They can only be obtained if they have been prescribed by a specialist hospital doctor for patients with “an unmet clinical need”.
The move follows a high profile campaign for the relaxation of regulations around cannabis-based products for medicinal use.
Billy Caldwell, 13, of Castlederg, Co Tyrone, hit the headlines during the campaign.
Earlier this year, he received national attention when his medicinal cannabis was confiscated by the UK Home Office after a trip to Canada to access the medication.
Billy suffers from a severe form of epilepsy and his mother Charlotte says medicinal cannabis products help to ease his symptoms. She spent years campaigning for the law change.
The British Home Office then gave him a short-term licence and the UK Department of Health issued an emergency licence to allow him access to cannabis oil medication.
Belfast Health Trust secured a licence to administer the medication to Billy at the Royal Victoria Hospital.
He was then given permission to receive the medication at his Castlederg home.
In early October, UK Home Secretary Sajid Javid announced a decision to reschedule the products, relaxing the rules around the circumstances in which they can be given to patients, after considering expert advice from a specially commissioned review.
Ms Caldwell said she wept happy tears at the move.
“What started out as a journey for me as Billy’s mummy to help my little boy has become something much bigger,” she said.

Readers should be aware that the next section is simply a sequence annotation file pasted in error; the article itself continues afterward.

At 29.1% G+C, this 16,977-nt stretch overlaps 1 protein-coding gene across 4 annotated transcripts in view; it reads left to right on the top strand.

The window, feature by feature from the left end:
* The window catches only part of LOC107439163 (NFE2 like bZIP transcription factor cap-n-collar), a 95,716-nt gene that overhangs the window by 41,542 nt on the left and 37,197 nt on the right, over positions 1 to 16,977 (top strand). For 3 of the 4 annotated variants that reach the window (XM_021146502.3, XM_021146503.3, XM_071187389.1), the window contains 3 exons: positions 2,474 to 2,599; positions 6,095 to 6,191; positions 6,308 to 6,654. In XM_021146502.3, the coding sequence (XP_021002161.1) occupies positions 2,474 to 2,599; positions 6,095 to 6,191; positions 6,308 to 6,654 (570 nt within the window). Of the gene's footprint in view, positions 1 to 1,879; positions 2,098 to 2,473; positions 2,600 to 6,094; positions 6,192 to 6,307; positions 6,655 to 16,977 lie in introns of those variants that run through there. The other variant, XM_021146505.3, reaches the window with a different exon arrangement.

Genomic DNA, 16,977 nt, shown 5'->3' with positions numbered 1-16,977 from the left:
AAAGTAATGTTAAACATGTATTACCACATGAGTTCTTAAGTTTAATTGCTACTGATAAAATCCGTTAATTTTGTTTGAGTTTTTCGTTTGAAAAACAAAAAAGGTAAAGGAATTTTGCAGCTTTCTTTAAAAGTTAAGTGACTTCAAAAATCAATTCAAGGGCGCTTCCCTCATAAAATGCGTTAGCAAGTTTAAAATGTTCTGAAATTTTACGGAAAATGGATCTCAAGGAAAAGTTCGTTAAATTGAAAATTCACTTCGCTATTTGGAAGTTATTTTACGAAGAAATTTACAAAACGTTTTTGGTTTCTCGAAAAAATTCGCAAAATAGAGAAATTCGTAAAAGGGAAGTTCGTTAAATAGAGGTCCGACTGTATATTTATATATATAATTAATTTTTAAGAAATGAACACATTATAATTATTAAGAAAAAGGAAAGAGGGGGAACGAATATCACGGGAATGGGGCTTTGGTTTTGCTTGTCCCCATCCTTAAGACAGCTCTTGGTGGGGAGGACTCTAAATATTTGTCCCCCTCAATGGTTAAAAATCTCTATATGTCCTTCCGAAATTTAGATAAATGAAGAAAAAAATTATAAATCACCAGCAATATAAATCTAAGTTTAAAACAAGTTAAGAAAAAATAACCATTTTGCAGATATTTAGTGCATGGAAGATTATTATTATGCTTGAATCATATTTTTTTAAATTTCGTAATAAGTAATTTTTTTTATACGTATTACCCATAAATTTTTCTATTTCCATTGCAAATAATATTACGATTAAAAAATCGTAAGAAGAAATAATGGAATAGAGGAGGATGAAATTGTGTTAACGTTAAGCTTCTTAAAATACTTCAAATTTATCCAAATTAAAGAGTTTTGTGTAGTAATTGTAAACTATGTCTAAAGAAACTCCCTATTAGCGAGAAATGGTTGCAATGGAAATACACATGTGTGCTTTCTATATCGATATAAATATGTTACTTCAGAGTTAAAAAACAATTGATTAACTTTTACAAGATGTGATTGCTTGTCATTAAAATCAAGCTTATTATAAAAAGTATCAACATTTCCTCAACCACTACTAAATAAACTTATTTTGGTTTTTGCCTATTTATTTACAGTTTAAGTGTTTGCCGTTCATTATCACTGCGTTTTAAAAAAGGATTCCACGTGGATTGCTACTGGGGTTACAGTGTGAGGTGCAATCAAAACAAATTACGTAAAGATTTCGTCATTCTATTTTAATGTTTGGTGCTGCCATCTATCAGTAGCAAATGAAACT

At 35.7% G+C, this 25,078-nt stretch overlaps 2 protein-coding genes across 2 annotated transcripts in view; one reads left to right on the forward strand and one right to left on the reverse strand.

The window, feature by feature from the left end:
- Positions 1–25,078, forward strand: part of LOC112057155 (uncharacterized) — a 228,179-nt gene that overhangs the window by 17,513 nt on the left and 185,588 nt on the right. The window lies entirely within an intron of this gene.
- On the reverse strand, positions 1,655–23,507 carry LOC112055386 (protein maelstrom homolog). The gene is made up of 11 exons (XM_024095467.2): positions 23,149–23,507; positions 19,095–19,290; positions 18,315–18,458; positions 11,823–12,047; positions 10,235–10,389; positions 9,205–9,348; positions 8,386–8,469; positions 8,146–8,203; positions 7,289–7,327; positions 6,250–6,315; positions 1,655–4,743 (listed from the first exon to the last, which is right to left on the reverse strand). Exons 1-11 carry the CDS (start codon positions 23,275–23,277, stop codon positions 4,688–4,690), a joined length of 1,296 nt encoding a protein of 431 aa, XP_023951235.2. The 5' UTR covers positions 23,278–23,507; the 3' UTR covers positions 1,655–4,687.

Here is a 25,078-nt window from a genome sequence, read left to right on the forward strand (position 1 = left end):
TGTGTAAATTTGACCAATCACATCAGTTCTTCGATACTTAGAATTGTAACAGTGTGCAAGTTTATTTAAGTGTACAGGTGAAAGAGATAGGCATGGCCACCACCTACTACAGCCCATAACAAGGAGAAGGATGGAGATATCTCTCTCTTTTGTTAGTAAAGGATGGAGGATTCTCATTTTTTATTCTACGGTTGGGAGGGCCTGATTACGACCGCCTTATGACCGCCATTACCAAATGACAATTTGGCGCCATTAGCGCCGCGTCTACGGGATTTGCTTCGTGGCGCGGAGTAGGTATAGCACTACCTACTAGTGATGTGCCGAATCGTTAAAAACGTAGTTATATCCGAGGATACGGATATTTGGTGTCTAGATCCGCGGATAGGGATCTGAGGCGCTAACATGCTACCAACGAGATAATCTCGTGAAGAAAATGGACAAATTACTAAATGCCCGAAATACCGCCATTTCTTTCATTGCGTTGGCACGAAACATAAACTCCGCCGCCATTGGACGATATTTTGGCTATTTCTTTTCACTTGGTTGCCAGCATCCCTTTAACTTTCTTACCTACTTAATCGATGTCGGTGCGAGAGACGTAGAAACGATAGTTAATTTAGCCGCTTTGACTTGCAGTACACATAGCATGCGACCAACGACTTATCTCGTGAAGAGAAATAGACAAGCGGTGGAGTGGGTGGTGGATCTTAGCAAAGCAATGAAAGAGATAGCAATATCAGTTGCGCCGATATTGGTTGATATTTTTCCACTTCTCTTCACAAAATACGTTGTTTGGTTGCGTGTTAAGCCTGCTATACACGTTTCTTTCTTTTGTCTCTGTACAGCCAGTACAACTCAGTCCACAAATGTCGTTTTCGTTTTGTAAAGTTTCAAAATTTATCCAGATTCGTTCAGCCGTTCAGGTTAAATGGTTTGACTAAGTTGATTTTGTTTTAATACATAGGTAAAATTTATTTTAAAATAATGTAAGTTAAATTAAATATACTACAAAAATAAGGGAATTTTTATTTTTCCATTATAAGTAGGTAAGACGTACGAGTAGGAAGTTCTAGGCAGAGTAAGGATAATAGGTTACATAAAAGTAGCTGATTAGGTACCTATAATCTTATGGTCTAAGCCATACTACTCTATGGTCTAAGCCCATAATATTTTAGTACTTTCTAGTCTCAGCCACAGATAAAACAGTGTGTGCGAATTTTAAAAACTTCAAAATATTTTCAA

From today, cannabis-based products for medicinal use can be prescribed by specialist hospital doctors for their patients with an unmet clinical need.
In a statement, the UK Department of Health said: “It is important that prescribing decisions are taken by expert clinicians informed by evidence on quality, safety and effectiveness.
“Cannabis-based products for medicinal use will not be available from General Practitioners.
“It is important to note that the rescheduling of cannabis-based products for medicinal use does not pave the way towards legalising cannabis for recreational use.
“The penalties for unauthorised supply and possession will remain unchanged.”
A spokeswoman for Minister for Health Simon Harris said Ireland currently has a licencing system for the use of medicinal cannabis.
“This allows any consultant to apply to the Minister for a licence to prescribe cannabis where the consultant believes it can benefit the patient.”
The minister is seeking to overhaul that system and modernise it further, she said.
Mr Harris asked the HPRA to undertake a policy review in 2017 and on their advice has been developing an access programme for patients with certain conditions where other treatments have failed.
“Department of Health officials are working on secondary legislation which will underpin the Access Programme and reschedule specified medical cannabis products.
“This work will be finalised once appropriate cannabis-based products, to be included in the legislation, can be sourced
“That is proving to be a difficulty and Department of Health officials are working with their European counterparts to establish how this obstacle can be overcome.”